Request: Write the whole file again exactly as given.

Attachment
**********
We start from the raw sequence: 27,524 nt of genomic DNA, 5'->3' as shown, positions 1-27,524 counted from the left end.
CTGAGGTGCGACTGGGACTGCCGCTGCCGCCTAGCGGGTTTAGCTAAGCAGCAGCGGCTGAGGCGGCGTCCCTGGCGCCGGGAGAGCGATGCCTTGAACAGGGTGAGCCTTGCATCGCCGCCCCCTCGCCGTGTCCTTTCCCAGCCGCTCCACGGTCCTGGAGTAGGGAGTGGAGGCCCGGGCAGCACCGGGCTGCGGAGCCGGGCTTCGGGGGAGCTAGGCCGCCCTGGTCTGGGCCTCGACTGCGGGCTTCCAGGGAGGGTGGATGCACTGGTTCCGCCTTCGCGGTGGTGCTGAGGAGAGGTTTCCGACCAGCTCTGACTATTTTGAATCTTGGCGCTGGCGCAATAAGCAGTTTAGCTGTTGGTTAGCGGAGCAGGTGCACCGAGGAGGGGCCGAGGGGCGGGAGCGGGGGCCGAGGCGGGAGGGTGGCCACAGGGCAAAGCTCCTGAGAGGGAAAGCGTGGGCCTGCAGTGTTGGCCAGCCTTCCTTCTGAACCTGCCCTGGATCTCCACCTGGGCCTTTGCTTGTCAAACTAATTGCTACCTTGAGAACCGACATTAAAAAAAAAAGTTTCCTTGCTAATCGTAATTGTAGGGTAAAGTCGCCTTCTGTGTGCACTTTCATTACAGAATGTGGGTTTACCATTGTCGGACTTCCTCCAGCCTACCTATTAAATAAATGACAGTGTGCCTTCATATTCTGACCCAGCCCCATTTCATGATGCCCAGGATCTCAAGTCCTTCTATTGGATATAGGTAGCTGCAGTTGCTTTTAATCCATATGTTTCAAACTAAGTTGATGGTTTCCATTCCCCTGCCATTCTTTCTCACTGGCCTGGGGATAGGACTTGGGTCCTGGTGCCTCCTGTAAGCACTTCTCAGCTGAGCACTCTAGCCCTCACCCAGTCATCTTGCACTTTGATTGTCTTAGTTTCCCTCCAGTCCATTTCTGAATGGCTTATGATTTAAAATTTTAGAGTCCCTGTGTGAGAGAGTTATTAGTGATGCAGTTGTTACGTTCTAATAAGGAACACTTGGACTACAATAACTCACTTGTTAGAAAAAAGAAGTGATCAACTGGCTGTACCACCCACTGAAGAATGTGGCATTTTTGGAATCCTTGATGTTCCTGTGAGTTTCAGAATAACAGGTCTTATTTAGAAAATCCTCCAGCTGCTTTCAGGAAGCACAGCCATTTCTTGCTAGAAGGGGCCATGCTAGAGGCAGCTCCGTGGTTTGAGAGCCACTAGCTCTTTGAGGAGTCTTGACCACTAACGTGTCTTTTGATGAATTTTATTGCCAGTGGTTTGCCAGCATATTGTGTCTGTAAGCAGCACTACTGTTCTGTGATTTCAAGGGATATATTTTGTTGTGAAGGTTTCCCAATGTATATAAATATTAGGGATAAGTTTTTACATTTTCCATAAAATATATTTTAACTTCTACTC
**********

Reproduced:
We start from the raw sequence: 27,524 nt of genomic DNA, 5'->3' as shown, positions 1-27,524 counted from the left end.
CTGAGGTGCGACTGGGACTGCCGCTGCCGCCTAGCGGGTTTAGCTAAGCAGCAGCGGCTGAGGCGGCGTCCCTGGCGCCGGGAGAGCGATGCCTTGAACAGGGTGAGCCTTGCATCGCCGCCCCCTCGCCGTGTCCTTTCCCAGCCGCTCCACGGTCCTGGAGTAGGGAGTGGAGGCCCGGGCAGCACCGGGCTGCGGAGCCGGGCTTCGGGGGAGCTAGGCCGCCCTGGTCTGGGCCTCGACTGCGGGCTTCCAGGGAGGGTGGATGCACTGGTTCCGCCTTCGCGGTGGTGCTGAGGAGAGGTTTCCGACCAGCTCTGACTATTTTGAATCTTGGCGCTGGCGCAATAAGCAGTTTAGCTGTTGGTTAGCGGAGCAGGTGCACCGAGGAGGGGCCGAGGGGCGGGAGCGGGGGCCGAGGCGGGAGGGTGGCCACAGGGCAAAGCTCCTGAGAGGGAAAGCGTGGGCCTGCAGTGTTGGCCAGCCTTCCTTCTGAACCTGCCCTGGATCTCCACCTGGGCCTTTGCTTGTCAAACTAATTGCTACCTTGAGAACCGACATTAAAAAAAAAAGTTTCCTTGCTAATCGTAATTGTAGGGTAAAGTCGCCTTCTGTGTGCACTTTCATTACAGAATGTGGGTTTACCATTGTCGGACTTCCTCCAGCCTACCTATTAAATAAATGACAGTGTGCCTTCATATTCTGACCCAGCCCCATTTCATGATGCCCAGGATCTCAAGTCCTTCTATTGGATATAGGTAGCTGCAGTTGCTTTTAATCCATATGTTTCAAACTAAGTTGATGGTTTCCATTCCCCTGCCATTCTTTCTCACTGGCCTGGGGATAGGACTTGGGTCCTGGTGCCTCCTGTAAGCACTTCTCAGCTGAGCACTCTAGCCCTCACCCAGTCATCTTGCACTTTGATTGTCTTAGTTTCCCTCCAGTCCATTTCTGAATGGCTTATGATTTAAAATTTTAGAGTCCCTGTGTGAGAGAGTTATTAGTGATGCAGTTGTTACGTTCTAATAAGGAACACTTGGACTACAATAACTCACTTGTTAGAAAAAAGAAGTGATCAACTGGCTGTACCACCCACTGAAGAATGTGGCATTTTTGGAATCCTTGATGTTCCTGTGAGTTTCAGAATAACAGGTCTTATTTAGAAAATCCTCCAGCTGCTTTCAGGAAGCACAGCCATTTCTTGCTAGAAGGGGCCATGCTAGAGGCAGCTCCGTGGTTTGAGAGCCACTAGCTCTTTGAGGAGTCTTGACCACTAACGTGTCTTTTGATGAATTTTATTGCCAGTGGTTTGCCAGCATATTGTGTCTGTAAGCAGCACTACTGTTCTGTGATTTCAAGGGATATATTTTGTTGTGAAGGTTTCCCAATGTATATAAATATTAGGGATAAGTTTTTACATTTTCCATAAAATATATTTTAACTTCTACTC